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Majority believe economic inequality in California getting worse: Poll

economic inequality in California
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According to new polls, 69% of California residents believe economic inequality is getting worse as the gap between the rich and the poor in their region is growing, and 64% believe it will be even wider by 2030.

The poll, conducted by the nonpartisan think tank Public Policy Institute of California (PPIC), surveyed 2,292 adult Californians about their views on the state’s economic outlook, financial security, and job security, among other topics, according to a report published on Sunday by the Xinhua news agency.

While 62% of California residents said their finances were the same as a year ago, those with lower incomes were more likely than others to say they were worse off than a year ago, who expressed dissatisfaction with their finances and said it would be difficult to pay for a $1,000 emergency expense, according to PPIC.

Approximately 16% of Californians said they or someone in their household had received food from a food bank in the previous year, while 27% received unemployment benefits.

Those earning less than $20,000 per year were nearly three times more likely to say they were worse off than those earning $80,00 or more.

More than one-quarter of Californians, or 27%, were concerned about saving for retirement and the cost of housing on a daily or almost daily basis. According to the survey, two in ten Californians are concerned about their debt, and 19% are concerned about healthcare costs for themselves and their families.

The results of the survey varied by region as well.

Half of those polled in Los Angeles and the San Francisco Bay Area were optimistic, while the Central Valley, Inland Empire, and Orange/San Diego counties were pessimistic.

The majority of Californians polled said the availability of well-paying jobs was a problem in their area, with 22% saying it was a major issue. Residents in the Inland Empire and Orange/San Diego counties were slightly more likely than those in other regions to say this was a major issue, according to the survey.

In California’s central San Joaquin Valley, a predominantly rural area that produces the majority of the state’s agricultural output, approximately 61% of residents polled viewed the availability of well-paying jobs as a positive factor “somewhat of a problem”, while 21 per cent viewed the availability of well-paying jobs as a “big problem”.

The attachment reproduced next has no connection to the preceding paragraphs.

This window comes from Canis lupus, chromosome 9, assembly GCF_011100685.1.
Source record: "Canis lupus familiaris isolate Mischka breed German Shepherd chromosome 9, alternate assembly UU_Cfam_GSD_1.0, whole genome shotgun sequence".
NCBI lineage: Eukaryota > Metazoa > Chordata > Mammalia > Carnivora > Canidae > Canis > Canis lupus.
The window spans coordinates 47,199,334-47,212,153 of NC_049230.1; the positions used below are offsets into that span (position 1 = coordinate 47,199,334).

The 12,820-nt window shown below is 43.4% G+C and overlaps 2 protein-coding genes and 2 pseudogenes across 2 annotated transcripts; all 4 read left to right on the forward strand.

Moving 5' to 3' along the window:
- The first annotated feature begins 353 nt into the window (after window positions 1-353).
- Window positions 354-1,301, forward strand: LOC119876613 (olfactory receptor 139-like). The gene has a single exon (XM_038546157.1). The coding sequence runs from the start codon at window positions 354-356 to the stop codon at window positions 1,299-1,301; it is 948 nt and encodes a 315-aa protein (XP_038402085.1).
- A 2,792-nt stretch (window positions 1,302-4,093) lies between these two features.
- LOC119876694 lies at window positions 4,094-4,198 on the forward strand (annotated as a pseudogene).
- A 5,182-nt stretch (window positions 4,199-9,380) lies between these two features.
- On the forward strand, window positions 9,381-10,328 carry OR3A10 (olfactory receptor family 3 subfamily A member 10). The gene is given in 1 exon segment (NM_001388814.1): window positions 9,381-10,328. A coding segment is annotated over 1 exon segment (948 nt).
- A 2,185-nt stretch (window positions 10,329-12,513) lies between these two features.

The survey results also revealed disparities in racial/ethnic groups’ perspectives.

Overall, Californians had mixed feelings about the state’s economic prospects for the next year.

According to the report, roughly 47% believe good times are ahead, while 52% believe bad times are ahead, with a majority of Latinos (57%) and Black Americans (54%), respectively, believing good times are ahead, compared to roughly four in ten Asian Americans (43%) and whites (39 per cent).

About the author

Brendan Byrne

While studying economics, Brendan found himself comfortably falling down the rabbit hole of restaurant work, ultimately opening a consulting business and working as a private wine buyer. On a whim, he moved to China, and in his first week following a triumphant pub quiz victory, he found himself bleeding on the floor based on his arrogance. The same man who put him there offered him a job lecturing for the University of Wales in various sister universities throughout the Middle Kingdom. While primarily lecturing in descriptive and comparative statistics, Brendan simultaneously earned an Msc in Banking and International Finance from the University of Wales-Bangor. He's presently doing something he hates, respecting French people. Well, two, his wife and her mother in the lovely town of Antigua, Guatemala.




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